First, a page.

2. The razor blade construction as set forth in claim 1 wherein said substrate is stainless steel.

3. A safety razor blade according to claim 1, wherein said filament is sapphire and said safety razor blade further comprises means for securing said sapphire filament member to said elongated edge of the thin planar substrate.

4. A safety razor blade according to claim 1 including an intermediate lamina selectively bonded to said elongated marginal edge and to said filament member for securing the latter thereto.

5. The razor blade construction as set forth in claim 4 wherein said intermediate lamina is constituted from the group consisting of glass and epoxy resin.

6. The razor blade construction as set forth in claim 4 wherein said intermediate lamina is a glass of generally trapezoidal cross sectional configuration.

Patent Citations
Cited PatentFiling datePublication dateApplicantTitle
US2217398 *Aug 12, 1937Oct 8, 1940Lorenz C AgElectric discharge tube
US2408790 *May 16, 1944Oct 8, 1946Mack Edward LRazor blade and other cutting tools
US2582913 *Oct 21, 1948Jan 15, 1952Pfefferle Jack ISafety razor blade
US3349488 *Aug 9, 1966Oct 31, 1967Craig Burnie JRazor blades
US3543402 *Apr 15, 1968Dec 1, 1970Coors Porcelain CoCeramic cutting blade
CH207113A * Title not available
Referenced by
Citing PatentFiling datePublication dateApplicantTitle
US3831466 *Feb 8, 1972Aug 27, 1974J HicksGlass blade and glass blade blank
US3894337 *Apr 6, 1973Jul 15, 1975Wilkinson Sword LtdAlumina razor blades
US4063357 *Jan 28, 1977Dec 20, 1977The Gillette CompanySafety razors
US4084316 *Dec 8, 1976Apr 18, 1978The Gillette CompanySafety razors
US4489627 *Jan 25, 1982Dec 25, 1984Wilkinson Sword LimitedRazors and shaving units for razors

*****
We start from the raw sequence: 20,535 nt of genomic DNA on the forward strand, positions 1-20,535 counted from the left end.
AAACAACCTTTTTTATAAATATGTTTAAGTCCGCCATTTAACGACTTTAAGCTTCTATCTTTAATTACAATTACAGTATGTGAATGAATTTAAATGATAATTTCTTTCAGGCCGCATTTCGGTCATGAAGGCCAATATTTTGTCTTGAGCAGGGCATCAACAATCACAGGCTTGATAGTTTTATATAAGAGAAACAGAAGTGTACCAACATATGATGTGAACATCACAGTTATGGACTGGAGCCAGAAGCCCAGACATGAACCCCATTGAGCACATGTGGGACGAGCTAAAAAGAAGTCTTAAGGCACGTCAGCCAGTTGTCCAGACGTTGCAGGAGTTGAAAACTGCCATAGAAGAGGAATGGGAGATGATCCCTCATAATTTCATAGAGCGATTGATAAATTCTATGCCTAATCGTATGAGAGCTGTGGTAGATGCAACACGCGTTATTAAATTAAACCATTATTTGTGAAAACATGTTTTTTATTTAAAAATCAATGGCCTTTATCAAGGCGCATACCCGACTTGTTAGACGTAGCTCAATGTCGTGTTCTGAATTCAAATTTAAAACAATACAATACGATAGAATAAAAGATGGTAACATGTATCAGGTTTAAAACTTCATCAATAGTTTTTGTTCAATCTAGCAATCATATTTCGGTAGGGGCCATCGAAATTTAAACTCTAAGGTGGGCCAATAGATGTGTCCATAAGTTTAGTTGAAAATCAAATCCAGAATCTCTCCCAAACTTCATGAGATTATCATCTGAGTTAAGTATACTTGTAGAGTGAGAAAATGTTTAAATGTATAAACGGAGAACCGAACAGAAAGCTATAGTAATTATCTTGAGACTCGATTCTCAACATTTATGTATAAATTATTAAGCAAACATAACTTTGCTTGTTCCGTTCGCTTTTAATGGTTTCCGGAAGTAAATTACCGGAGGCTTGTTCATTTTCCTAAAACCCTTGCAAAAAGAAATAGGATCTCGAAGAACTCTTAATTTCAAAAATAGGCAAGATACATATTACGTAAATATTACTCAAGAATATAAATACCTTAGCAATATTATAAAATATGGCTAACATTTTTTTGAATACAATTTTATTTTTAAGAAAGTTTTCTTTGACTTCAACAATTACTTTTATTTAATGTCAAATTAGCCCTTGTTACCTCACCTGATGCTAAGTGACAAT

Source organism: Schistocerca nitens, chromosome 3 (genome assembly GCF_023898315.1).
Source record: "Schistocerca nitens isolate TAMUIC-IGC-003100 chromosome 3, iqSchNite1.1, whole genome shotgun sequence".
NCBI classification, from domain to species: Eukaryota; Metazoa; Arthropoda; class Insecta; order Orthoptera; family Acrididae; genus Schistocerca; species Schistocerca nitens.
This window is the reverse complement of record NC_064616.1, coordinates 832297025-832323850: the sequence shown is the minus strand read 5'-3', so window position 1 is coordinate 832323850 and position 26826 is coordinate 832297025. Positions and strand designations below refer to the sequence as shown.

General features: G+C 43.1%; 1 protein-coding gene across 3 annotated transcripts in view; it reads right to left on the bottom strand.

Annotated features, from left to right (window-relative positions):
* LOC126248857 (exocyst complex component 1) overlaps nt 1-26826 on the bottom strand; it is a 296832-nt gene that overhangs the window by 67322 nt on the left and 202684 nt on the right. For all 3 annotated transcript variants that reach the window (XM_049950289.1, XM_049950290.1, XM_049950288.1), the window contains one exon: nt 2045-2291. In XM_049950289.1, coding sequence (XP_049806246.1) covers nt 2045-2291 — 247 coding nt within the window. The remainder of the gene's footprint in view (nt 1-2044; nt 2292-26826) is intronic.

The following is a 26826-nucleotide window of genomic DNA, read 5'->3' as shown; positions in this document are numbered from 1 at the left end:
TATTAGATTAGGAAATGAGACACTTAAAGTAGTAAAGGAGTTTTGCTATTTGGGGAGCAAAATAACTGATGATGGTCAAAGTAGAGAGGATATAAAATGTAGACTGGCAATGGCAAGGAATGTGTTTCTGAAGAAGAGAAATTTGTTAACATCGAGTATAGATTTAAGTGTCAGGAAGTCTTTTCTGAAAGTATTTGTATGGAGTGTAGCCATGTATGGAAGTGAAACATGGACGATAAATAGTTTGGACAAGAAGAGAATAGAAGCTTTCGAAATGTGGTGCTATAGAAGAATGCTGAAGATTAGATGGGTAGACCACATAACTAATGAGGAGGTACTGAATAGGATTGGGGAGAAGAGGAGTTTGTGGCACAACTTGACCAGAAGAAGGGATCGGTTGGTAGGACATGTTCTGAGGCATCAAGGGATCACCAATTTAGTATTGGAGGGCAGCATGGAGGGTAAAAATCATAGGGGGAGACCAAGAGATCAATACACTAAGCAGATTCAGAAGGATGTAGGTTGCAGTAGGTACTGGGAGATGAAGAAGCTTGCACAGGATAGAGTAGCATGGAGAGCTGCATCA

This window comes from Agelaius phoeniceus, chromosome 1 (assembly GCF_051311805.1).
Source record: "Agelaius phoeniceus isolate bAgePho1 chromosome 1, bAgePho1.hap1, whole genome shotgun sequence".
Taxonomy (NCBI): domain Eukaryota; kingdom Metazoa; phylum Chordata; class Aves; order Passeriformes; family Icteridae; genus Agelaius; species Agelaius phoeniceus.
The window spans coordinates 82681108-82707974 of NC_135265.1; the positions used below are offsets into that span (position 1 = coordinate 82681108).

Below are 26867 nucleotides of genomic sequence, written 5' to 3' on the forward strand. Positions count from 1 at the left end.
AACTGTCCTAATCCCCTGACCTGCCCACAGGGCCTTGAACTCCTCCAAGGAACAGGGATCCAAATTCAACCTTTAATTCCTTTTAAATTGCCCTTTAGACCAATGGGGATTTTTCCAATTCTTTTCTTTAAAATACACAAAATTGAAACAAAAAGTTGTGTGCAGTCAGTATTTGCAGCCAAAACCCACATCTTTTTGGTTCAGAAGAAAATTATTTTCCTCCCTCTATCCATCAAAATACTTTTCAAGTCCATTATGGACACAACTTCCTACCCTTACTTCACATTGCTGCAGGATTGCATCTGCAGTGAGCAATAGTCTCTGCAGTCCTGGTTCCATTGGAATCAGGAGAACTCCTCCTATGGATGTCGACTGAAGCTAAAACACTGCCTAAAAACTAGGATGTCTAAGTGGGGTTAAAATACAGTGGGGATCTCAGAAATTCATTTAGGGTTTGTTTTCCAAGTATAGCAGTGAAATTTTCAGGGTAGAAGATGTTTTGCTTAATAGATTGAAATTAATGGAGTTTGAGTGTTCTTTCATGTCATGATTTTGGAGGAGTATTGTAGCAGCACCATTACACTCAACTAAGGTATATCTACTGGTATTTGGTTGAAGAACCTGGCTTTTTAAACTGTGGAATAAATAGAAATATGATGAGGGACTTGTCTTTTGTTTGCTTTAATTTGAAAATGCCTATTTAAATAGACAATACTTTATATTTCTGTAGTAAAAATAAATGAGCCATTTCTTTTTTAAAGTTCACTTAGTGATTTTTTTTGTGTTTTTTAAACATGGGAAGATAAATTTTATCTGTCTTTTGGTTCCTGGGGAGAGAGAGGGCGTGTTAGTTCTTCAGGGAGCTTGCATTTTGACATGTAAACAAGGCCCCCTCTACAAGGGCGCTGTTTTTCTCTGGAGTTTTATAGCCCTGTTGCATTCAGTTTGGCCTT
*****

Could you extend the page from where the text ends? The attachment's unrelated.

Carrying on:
US5048191 *Oct 16, 1990Sep 17, 1991The Gillette CompanyRazor blade technology
US5056227 *Mar 19, 1990Oct 15, 1991The Gillette CompanyRazor blade technology
US5121660 *Oct 9, 1991Jun 16, 1992The Gillette CompanyRazor blade technology
US6952856Nov 6, 2001Oct 11, 2005Create Co., Ltd.With bristles containing a far-infrared emitting material and multi-element minerals; negative ions and radiation emitted from the bristles stimulate the cells of the gums and help prevent periodontal conditions
US7104948Oct 6, 2003Sep 12, 2006Create Co., Ltd.Bracelet that radiates anion and far infrared rays
US7270878Oct 11, 2005Sep 18, 2007Create Co., Ltd.With bristles containing a far-infrared emitting material and multi-element minerals; radiation emitted from the bristles stimulate the cells of the gums and help prevent periodontal conditions
US7658129 *Mar 3, 2004Feb 9, 2010Irwin Industrial Tool CompanyMethod of making a composite utility blade
US7712222Mar 4, 2004May 11, 2010Irwin Industrial Tool CompanyComposite utility blade, and method of making such a blade
US8291602 *Jul 24, 2002Oct 23, 2012Irwin Industrial Tool CompanyComposite utility knife blade, and method of making such a blade
US8408096 *Apr 10, 2007Apr 2, 2013Herbert A. HowlandShaving/cutting device with directly deposited razor structures
EP0139169A2 *Aug 24, 1984May 2, 1985Donald W. HendersonCutting implement and method of making same
EP0532501A1 *Mar 4, 1991Mar 24, 1993Gillette CoRazor blade technology.
WO2003039822A2 *Oct 31, 2002May 15, 2003Create Co LtdCutting implement comprising a multi-element mineral
Classifications
U.S. Classification30/346.53, 30/346.58, 76/104.1
International ClassificationB26B21/00, B26B21/58
Cooperative ClassificationB26B21/58
European ClassificationB26B21/58